Sometimes when you play games, you need to take a leap of faith. A leap that requires you to suspend your disbelief and your inability to see yourself in the role of the protagonist, in order to enter the game world presented to you. Looking at the game box, I could see a few chains around my metaphorical ankles. Firstly, I'm not Japanese. Secondly, I'm not a teenager, and finally, I'm not a girl. As you can see, Crimson Butterfly is one of these games. Thankfully, my leap of faith didn't result in me plummeting Wile E. Coyote-style into a canyon, ending up in a comical puff of dust.
The game starts sedately and serenely, with two twin sisters relaxing in a forest. The background of these two main characters, Mio and Mayu, is introduced through the use of dialogue intercut with flashbacks. For all intents and purposes, the twins are identical, save for one important difference. Mayu is less able than her sister, due to an accident she had earlier in her childhood - an accident Mio feels she caused, resulting in her protectiveness toward Mayu. Distracted by the sight of a handful of crimson butterflies, Mayu wanders deeper into the forest, pursued by Mio in a reversal of the flashback of Mayu's accident, leading the pair to The Lost Village.
'The Lost Village is a foreboding setting for the game - eerie and seemingly empty'
The Lost Village is a foreboding setting for the game - eerie and seemingly empty. This sensation is enhanced by the game's aesthetic design. The game has a curiously washed out feel - lacking in colour and texture. The ungenerous might say this is because of the game's conversion from the technically inferior PlayStation 2, but after a few hours of play, it becomes apparent that this simply isn't true. There has been an intentional design choice to make the game look bland and flat, purely to emphasize the dead feel of the village, and to make the few uses of vivid colour more symbolic and striking.
The whole aesthetic of the game is very cinematic, employing a multitude of techniques more commonly seen in films: colour filtering, fast-cutting, flashbacks, film graining, and other processes of image degradation. The developers restrict the use of these things so that each method becomes associated with a particular game element. Fast-cutting is employed with simultaneous controller vibration to provide the majority of the shocks - quick glimpses of spectres accompanied with a sharp vibration of the pad. Flashbacks are used to gradually reveal the history of the village, and foreshadow the fate of the twins. Black and white filtering, coupled with image graining (as if watching a very old piece of film though a projector) is used when you get to control Mayu beyond the sight of Mio, or to indicate situations where Mio is in mortal peril. It's all very clever and helps add precious millibars to the atmosphere of the game.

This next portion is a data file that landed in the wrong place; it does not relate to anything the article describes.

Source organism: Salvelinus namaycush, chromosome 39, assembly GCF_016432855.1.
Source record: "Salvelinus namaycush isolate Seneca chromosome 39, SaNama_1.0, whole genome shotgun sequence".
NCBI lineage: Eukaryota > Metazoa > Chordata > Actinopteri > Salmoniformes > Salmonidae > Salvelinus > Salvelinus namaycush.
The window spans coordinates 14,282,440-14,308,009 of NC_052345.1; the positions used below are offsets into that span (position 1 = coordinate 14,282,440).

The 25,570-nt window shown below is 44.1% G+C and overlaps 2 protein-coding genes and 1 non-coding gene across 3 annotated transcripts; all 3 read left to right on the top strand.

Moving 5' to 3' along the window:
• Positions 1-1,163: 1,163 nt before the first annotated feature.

If you're starting to think that this sounds like a very strange game, well, you'd be right. Crimson Butterfly refuses to be pigeonholed into a neat little genre definition. It includes elements of survival-horror, puzzle game, interactive movie and adventure, but is somehow a lot better than that sounds. The pace of the game is very slow, and again, intentionally so. Mio (the sister you control throughout the majority of the game) walks so slowly she makes a three-toed sloth look positively speedy. Even the "run" button only makes her toddle along in a tortured jog. This may grate at first, but there is method behind this madness. It builds the sense of Mio's vulnerability, and generates tension, as she can only run marginally faster than the ghosts can move. The movement rate is also intentionally low because the village isn't really that large. If normal rates of character movement had been applied, you'd be from one end of the village to the other in a couple of minutes. This means that you're required to visit and re-visit locations throughout the game, which keeps you very much on a linear path. The game only makes locations or items within them available at the appropriate time. You can't visit a room and grab an object you'll need a chapter or two down the line. Whilst that jars against most player's conception of consistency, this is ghost village. Things don't need to conform to rational perceptions or make sense.
In fact, in terms of narrative, it's important they don't. I'm not going to delve into the storyline at all here - not purely from a desire to avoid spoilers, but because the gradual raising of the veil as you uncover more about the village's dark history is essential to your motivation to play the game. Don't expect things to start to make sense until you've reached the end of the third chapter, but bear with it, because the pay-off is worth it - especially when you find out the significance of what the Crimson Butterflies is, about mid-way through the game, and why the fact that Mio and Mayu are twins is of critical importance.